much1 W1S1 [mʌtʃ] adv
1.) by a great amount
much better/greater/easier etc
Henry's room is much bigger than mine.
These shoes are much more comfortable.
I'm feeling very much better, thank you.
much too big/old etc
He was driving much too fast.
much the best/most interesting etc BrE
It's much the best way to do it.
a) used to ask or talk about the degree of a difference
how much older/smaller etc
She kept weighing herself to see how much heavier she was getting.
b) used to ask or talk about how big an additional amount of something is
how much more/longer/further
How much longer do we have to wait?
How much further is it?
c) used to emphasize the difference you are mentioning
how much better/nicer/easier etc
I was surprised to see how much better she was looking.
How much better life would be if we returned to the values of the past!
3.) used to talk about a strong feeling or something that is done often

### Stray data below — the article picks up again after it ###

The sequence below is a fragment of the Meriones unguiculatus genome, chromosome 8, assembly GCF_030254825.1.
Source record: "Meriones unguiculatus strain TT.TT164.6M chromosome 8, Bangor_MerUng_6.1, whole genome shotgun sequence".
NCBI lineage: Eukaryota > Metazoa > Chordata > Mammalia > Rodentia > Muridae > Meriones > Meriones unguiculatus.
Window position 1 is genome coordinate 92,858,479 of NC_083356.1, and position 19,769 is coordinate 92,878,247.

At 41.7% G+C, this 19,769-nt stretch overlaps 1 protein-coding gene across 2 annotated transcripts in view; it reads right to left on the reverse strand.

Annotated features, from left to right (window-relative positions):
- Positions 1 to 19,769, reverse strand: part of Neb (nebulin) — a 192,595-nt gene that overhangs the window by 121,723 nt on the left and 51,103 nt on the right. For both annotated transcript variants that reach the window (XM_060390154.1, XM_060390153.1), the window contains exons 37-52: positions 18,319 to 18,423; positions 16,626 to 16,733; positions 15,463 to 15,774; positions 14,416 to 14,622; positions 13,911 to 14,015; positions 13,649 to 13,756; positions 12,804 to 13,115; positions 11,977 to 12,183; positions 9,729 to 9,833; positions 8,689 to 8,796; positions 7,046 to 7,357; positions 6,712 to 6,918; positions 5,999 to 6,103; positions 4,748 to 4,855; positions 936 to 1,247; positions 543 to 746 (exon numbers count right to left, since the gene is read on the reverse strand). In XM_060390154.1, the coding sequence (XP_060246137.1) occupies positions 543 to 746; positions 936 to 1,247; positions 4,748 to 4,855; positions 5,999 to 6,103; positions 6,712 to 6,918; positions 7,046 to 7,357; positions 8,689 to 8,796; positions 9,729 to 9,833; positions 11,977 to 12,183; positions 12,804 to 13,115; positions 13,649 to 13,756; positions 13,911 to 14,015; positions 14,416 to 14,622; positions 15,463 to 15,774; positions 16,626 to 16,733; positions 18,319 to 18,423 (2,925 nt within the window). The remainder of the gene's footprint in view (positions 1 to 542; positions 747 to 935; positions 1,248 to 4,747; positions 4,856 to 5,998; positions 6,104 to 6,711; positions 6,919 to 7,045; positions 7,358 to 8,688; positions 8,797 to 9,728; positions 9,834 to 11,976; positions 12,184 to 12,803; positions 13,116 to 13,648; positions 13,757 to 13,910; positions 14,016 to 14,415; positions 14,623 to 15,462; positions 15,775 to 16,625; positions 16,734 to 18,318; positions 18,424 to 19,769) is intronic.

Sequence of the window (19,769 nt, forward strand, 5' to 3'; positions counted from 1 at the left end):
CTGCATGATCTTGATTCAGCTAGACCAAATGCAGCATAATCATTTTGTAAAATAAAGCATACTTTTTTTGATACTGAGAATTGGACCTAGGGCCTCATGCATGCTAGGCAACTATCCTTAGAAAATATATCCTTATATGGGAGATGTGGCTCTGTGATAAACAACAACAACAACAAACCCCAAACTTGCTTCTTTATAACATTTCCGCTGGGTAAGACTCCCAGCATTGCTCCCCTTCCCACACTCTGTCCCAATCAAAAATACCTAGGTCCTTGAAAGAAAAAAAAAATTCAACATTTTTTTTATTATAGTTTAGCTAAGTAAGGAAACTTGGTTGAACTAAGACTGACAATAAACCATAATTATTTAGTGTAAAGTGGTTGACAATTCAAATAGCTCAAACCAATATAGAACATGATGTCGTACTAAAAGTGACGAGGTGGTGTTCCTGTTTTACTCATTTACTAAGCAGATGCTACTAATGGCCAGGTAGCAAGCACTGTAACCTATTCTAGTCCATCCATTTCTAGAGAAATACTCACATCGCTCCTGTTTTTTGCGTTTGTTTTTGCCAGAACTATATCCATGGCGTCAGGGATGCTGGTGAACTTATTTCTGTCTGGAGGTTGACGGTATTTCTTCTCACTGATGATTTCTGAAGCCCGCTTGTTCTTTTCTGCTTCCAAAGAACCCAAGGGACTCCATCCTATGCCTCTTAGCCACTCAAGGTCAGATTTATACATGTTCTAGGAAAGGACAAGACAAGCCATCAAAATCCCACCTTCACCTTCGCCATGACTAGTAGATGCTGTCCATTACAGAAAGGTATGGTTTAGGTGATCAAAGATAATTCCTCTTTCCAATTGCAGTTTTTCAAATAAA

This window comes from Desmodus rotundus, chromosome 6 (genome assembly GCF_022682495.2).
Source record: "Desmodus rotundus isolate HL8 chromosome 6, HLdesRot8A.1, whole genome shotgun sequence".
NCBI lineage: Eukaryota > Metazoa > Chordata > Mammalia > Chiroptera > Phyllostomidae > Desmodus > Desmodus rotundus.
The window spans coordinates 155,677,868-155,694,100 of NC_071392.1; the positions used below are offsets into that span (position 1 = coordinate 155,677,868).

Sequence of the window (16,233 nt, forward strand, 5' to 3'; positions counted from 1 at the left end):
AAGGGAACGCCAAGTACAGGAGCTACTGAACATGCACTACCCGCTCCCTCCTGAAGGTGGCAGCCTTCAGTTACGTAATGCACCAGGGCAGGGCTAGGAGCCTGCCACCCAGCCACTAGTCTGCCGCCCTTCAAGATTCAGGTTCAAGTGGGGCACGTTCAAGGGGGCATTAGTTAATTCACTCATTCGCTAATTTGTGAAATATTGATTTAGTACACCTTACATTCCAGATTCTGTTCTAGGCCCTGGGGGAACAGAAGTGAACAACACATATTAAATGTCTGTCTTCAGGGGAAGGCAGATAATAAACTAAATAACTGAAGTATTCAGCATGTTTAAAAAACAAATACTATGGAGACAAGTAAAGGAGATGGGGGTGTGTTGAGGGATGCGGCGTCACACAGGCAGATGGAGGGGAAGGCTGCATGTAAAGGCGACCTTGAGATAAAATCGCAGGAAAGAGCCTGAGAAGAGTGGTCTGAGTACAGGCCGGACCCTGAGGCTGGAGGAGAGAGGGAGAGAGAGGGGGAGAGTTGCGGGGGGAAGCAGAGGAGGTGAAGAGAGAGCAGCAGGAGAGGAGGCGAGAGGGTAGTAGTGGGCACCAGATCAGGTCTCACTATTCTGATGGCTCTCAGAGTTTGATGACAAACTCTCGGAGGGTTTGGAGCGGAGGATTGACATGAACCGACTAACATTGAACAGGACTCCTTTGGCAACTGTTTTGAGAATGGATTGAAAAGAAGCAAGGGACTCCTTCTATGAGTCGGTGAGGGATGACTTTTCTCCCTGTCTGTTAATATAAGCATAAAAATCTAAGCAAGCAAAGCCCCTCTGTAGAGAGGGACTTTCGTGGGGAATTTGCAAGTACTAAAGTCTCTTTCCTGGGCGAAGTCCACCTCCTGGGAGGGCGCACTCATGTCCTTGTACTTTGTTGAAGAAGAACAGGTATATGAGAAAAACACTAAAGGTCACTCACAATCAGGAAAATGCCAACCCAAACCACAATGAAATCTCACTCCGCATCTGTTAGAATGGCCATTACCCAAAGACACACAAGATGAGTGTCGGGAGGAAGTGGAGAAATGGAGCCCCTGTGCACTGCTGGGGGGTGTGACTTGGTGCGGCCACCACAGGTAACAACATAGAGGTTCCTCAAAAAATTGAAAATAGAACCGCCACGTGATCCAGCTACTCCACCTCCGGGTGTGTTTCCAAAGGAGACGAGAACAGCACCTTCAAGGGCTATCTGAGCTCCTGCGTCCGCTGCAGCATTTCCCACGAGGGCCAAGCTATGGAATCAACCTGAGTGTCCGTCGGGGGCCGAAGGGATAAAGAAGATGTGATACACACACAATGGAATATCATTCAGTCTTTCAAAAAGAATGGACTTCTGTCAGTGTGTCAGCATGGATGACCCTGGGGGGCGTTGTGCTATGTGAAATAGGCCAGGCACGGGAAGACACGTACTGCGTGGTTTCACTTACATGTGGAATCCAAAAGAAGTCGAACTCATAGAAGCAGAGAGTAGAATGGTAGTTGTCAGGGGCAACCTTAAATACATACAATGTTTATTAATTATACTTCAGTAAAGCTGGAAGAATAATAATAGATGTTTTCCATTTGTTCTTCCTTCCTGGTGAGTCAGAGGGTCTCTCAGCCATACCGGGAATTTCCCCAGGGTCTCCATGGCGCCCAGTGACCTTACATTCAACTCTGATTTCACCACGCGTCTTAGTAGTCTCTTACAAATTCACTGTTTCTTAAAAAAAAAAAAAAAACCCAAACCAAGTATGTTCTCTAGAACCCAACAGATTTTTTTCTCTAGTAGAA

how/however much
You know how much I care about you.
I think you have to accept the pain, however much it hurts.
He talks too much .
We're looking forward to your visit so much .
Thank you very much !
much loved/admired/discussed etc
The money will buy much needed books for the school.
4.) not ... much
a) only a little or hardly at all
'Did you enjoy it?' 'No, not much.'
She isn't much younger than me.
Tony hasn't changed much in the last ten years.
b) used to say that something does not often happen
We don't go to the theatre much any more.
Kids don't play outside as much as they used to.
→↑little3 (2)
5.) much like sth/much as also much the same (as sth)
used to say that something is very similar to something else
The house was very much as I'd remembered it.
The taste is much like butter.
Plants are classified in much the same way as animals.
6.) much to sb's surprise/embarrassment etc
formal used to say that someone feels very surprised, embarrassed etc when something happens